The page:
Calls waiting: Phone competition to begin

Businesses first to be able to switch phone companies

Posted: Tuesday, December 04, 2001

Competition in local phone service will start in Juneau next month, says Ronald Duncan, president of Anchorage-based General Communication Inc.

Duncan and other GCI officials were in town Monday courting businesses who have service through Alaska Communications Systems, which does business here as PTI Communications. By mid-January, some users can be switched over, he said.

The long-delayed entry of competition into the market closely follows yet another court ruling in a seemingly interminable series of stops and starts over several years.

Last week, an Anchorage Superior Court judge upheld a regulatory panel's order allowing GCI to offer local phone service in Juneau and Fairbanks.

"The court decision is significant because it's the first court decision on the full merits of the case," Duncan said.

ACS officials haven't decided whether to take the case to the Alaska Supreme Court, spokesman Tom Jensen said last week.

GCI has been offering local service in Fairbanks since this past summer, when the Regulatory Commission of Alaska ordered ACS to let GCI lease equipment and enter the two markets, said GCI spokesman David Morris.

Once, ACS had been able to fend off GCI through a rural exemption in the federal Telecommunications Act of 1996. The idea was that small communities could not financially support more than one telephone company.

In 1997, GCI applied to lease ACS infrastructure in Fairbanks and Juneau, arguing that the communities were not rural. The Alaska Public Utilities Commission, forerunner of the current commission, ruled in 1998 that Fairbanks and Juneau were rural, saying GCI failed to meet the burden of proof.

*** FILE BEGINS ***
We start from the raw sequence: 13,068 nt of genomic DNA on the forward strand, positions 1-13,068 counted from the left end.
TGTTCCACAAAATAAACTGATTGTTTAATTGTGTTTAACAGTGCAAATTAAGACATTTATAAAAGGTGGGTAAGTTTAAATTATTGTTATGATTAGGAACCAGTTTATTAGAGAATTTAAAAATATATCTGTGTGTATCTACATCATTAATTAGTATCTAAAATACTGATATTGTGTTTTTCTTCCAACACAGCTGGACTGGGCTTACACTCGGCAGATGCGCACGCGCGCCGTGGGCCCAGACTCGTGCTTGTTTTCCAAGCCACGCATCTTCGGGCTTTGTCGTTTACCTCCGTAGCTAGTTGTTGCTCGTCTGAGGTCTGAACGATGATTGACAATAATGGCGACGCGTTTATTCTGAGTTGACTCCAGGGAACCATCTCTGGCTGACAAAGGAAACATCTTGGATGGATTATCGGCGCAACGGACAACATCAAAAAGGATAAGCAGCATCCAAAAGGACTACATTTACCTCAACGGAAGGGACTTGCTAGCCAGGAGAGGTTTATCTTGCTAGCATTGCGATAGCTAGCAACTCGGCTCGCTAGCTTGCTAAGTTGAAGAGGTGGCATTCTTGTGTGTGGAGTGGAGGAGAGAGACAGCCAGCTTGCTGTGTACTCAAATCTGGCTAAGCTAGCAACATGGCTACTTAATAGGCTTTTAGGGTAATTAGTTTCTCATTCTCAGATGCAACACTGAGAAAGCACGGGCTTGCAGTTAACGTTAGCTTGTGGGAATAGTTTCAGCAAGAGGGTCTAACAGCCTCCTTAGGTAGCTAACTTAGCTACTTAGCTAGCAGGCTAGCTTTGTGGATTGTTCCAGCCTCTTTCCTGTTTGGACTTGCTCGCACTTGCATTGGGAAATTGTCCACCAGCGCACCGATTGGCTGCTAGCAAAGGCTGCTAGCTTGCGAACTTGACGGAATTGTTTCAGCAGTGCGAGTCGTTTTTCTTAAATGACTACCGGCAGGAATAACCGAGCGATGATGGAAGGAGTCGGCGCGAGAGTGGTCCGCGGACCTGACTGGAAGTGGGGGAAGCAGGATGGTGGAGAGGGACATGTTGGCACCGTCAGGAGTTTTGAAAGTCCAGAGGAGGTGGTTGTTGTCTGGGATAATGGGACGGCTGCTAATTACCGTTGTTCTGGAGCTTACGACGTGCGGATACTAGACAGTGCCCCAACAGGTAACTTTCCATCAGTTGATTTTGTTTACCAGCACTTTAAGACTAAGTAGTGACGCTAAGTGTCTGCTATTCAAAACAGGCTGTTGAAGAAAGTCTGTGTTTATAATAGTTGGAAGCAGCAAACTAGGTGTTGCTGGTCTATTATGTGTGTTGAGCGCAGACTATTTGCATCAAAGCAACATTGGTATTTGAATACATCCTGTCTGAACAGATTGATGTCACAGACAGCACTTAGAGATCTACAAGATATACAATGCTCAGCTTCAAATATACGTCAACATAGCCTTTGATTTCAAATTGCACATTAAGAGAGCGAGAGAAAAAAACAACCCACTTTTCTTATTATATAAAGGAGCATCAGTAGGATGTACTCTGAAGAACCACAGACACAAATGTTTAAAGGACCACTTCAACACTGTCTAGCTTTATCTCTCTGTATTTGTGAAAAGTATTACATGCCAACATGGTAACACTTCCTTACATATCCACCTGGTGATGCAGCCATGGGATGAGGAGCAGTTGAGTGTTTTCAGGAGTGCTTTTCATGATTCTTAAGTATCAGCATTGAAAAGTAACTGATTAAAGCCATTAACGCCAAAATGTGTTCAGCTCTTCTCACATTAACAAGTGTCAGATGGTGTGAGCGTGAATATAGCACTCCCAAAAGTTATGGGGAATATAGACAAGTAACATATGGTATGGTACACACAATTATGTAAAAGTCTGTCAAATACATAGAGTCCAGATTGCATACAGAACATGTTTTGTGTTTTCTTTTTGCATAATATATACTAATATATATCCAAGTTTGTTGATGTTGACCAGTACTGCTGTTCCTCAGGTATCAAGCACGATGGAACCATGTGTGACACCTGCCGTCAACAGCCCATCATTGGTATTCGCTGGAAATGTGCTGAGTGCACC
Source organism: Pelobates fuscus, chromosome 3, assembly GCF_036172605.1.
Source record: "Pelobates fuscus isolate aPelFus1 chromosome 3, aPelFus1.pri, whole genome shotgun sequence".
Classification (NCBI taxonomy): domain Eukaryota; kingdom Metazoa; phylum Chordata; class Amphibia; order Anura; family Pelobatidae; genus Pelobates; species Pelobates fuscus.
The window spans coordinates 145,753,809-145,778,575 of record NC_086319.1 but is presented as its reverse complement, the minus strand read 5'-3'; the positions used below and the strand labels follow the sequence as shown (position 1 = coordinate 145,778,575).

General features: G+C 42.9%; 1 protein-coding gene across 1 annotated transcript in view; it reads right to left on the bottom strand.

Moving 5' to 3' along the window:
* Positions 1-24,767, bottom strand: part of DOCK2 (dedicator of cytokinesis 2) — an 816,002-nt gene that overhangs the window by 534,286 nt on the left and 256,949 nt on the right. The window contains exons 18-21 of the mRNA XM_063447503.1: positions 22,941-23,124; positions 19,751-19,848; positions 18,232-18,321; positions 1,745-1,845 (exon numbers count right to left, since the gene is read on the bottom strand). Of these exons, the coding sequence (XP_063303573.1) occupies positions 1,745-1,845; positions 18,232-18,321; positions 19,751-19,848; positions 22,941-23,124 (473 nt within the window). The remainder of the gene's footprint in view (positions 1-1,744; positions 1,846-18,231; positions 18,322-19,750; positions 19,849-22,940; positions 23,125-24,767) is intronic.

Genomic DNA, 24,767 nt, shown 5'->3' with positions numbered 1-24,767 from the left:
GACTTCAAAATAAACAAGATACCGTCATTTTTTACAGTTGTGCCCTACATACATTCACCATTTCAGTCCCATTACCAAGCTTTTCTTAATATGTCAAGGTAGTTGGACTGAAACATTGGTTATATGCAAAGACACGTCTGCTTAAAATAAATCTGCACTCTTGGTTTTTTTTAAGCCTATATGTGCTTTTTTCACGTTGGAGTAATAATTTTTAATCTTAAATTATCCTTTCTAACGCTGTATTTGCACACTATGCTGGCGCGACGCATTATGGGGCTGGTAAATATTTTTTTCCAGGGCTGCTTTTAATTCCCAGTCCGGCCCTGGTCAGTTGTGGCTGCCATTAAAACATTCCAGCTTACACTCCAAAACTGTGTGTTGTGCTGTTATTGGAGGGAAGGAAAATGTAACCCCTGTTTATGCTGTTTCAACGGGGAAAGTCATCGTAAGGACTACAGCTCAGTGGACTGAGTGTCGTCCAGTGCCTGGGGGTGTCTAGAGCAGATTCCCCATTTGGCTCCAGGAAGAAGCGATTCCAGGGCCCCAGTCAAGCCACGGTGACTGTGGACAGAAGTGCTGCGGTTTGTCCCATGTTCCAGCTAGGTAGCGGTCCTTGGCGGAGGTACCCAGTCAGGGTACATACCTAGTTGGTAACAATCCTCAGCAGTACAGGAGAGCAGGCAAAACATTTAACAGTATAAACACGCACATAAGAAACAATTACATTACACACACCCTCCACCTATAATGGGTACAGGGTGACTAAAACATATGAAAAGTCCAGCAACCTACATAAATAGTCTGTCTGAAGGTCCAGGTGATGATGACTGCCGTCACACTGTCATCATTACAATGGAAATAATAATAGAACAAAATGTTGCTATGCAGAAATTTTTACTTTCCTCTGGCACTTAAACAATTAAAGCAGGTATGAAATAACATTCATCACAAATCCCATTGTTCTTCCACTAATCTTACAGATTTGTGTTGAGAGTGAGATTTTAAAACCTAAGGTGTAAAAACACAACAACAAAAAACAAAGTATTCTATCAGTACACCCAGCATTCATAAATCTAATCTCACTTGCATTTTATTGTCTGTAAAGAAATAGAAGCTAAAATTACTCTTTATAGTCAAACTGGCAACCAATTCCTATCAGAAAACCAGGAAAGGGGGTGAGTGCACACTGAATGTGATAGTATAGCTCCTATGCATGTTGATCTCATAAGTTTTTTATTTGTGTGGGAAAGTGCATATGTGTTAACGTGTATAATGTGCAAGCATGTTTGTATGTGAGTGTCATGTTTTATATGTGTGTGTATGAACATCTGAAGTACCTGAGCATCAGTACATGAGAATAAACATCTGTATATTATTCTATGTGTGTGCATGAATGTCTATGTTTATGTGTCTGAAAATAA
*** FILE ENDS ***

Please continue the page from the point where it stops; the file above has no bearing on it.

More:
GCI appealed that decision to Superior Court, which then ordered the commission to re-examine its ruling, this time placing the burden of proof on ACS.

The commission ruled in 1999 that Fairbanks and Juneau were not rural. Shortly after that, the Legislature replaced the commission with the RCA, which made the same ruling later that year.

ACS appealed to Superior Court, resulting in Judge John Reese's recent decision.

In the wake of that ruling, GCI said this week it's now planning to go after the local phone market in the smaller Interior communities of North Pole, Nenana, Delta Junction and Fort Greely. The company also is seeking to provide local service in Kenai, Soldotna, Ninilchik, Homer, Seldovia and Kodiak. ACS now serves those communities.

Meanwhile, ACS is likely to appeal an interconnection order for Juneau and Fairbanks all the way to the U.S. Supreme Court, Duncan predicted. ACS objects that the terms of that agreement don't fully compensate it for leasing equipment to GCI. But that complaint isn't based on any of the economic models allowed under pro-competition federal regulations, Morris said.

"Basically, they don't like any form of competition that reduces their market share," Duncan said.

Jensen of ACS couldn't be reached for comment.

While there always will be connections between the two telecommunications networks, GCI will be rolling out its own infrastructure during the next two to three years, Duncan said.

There are 30,000-some local phone lines in Juneau, Morris said. Within four years, GCI wants penetration in local phone service that mirrors its roughly 50 percent share of the market in Internet and long-distance, Duncan said. But there should be room in Juneau for two providers, he said.

GCI is focusing on businesses now because ACS is trying to lock down long-term contracts to keep customers from switching, Duncan said. In the spring, GCI will target more marketing at residential consumers, he said.

"The head-on (price) comparison initially won't be huge," with GCI underselling ACS by 5 percent to 10 percent, Duncan said. But services will be packaged so that additional features will be more attractive, he said.

Duncan said there could be some switch-over snafus. If there's a problem with a line once a customer has changed providers, it's still up to ACS to perform maintenance, he said. "We can't force them to get the truck out there." But state regulators would notice that, he said.

Bill McAllister can be reached at This article contains material from the Associated Press.

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